‘Palm oil diesel to be phased out by 2030’ – IrBEA

According to James Cogan of the Irish Bioenergy Association’s (IrBEA’s) transport team, the new EU Renewable Energy Directive II (RED II) is seen as “progress yes; but not much drive in transport”.

According to Cogan, palm oil diesel will be phased out by 2030. He explained: “Palm oil diesel [for the EU economy] has resulted in hundreds of thousands of hectares of peatland and forest being drained and burnt, sending more CO2 and methane into the atmosphere than if the unknowing drivers had stuck to regular diesel.”

He added: “Palm oil diesel does not compliment farmers or Europe’s rural economies. Europe needs to improve its governance systems in the energy transition from fossil fuels to renewables. The directive is very light on this aspect.”

Cogan explained that if double-counting and optional contributions are excluded then the hard target for transport renewables is in actuality 3.5% or less, which is no more than what Europe has today.

He claimed: “If the steady increase of 1-3% each year in transport is factored in, the end result is a significant net increase in greenhouse gas emissions.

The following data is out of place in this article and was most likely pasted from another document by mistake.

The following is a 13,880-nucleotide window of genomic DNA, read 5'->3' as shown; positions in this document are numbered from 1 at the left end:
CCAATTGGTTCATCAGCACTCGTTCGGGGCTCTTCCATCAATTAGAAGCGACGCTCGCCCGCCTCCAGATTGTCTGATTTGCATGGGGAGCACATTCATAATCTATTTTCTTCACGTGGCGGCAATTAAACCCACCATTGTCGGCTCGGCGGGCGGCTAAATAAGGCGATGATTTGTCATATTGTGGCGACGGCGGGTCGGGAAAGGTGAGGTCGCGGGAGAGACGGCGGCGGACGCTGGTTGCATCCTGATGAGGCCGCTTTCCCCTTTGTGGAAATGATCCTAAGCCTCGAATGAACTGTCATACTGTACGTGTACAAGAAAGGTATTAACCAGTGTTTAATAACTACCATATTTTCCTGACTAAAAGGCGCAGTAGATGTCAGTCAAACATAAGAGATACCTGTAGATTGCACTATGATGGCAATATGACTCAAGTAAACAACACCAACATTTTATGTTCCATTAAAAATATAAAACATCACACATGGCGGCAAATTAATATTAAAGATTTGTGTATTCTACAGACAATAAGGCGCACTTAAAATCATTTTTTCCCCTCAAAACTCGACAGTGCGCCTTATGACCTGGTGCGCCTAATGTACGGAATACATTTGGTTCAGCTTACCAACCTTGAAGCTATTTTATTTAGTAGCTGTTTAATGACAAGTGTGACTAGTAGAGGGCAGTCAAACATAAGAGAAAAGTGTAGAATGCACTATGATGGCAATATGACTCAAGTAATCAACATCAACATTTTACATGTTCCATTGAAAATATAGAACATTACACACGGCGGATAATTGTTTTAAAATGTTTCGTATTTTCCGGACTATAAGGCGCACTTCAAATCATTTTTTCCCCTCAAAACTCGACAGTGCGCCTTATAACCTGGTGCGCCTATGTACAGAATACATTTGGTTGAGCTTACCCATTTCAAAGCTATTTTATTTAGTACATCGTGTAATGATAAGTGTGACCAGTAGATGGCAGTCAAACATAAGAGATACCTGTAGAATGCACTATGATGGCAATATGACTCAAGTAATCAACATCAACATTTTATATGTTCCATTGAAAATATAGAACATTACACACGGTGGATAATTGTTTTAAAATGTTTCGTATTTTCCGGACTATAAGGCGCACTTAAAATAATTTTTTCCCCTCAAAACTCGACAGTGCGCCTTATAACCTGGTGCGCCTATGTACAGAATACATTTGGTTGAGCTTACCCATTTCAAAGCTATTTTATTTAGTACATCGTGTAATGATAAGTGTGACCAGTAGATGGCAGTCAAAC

“As for the optional 7%, this is reserved for crop-derived biofuels like ethanol and biodiesel [from grain, beet and rapeseed]. But a country cannot exceed the amount of this fuel that it was using in 2020, so if a country is at 4% crop-derived biofuels in 2020, it cannot go to 7% in 2030.”

EU potential

Cogan explained that this may be better than the European Commission’s intention of cutting such biofuels to 3.8%, but it says that it is disappointing “when one considers the potential for EU-sourced crop-derived biofuels to safely and effectively contribute to climate action, while at the same time providing EU farmers with secure farm income, lots more GMO-free and antibiotic-free protein feed and long-term investment in rural communities.”

Cogan says that RED II was a lost opportunity for Europe to exclude countries which haven’t signed the Paris Climate Agreement from supplying energy into our transport markets, a measure which he says is good for climate action, Europe’s farmers and producers.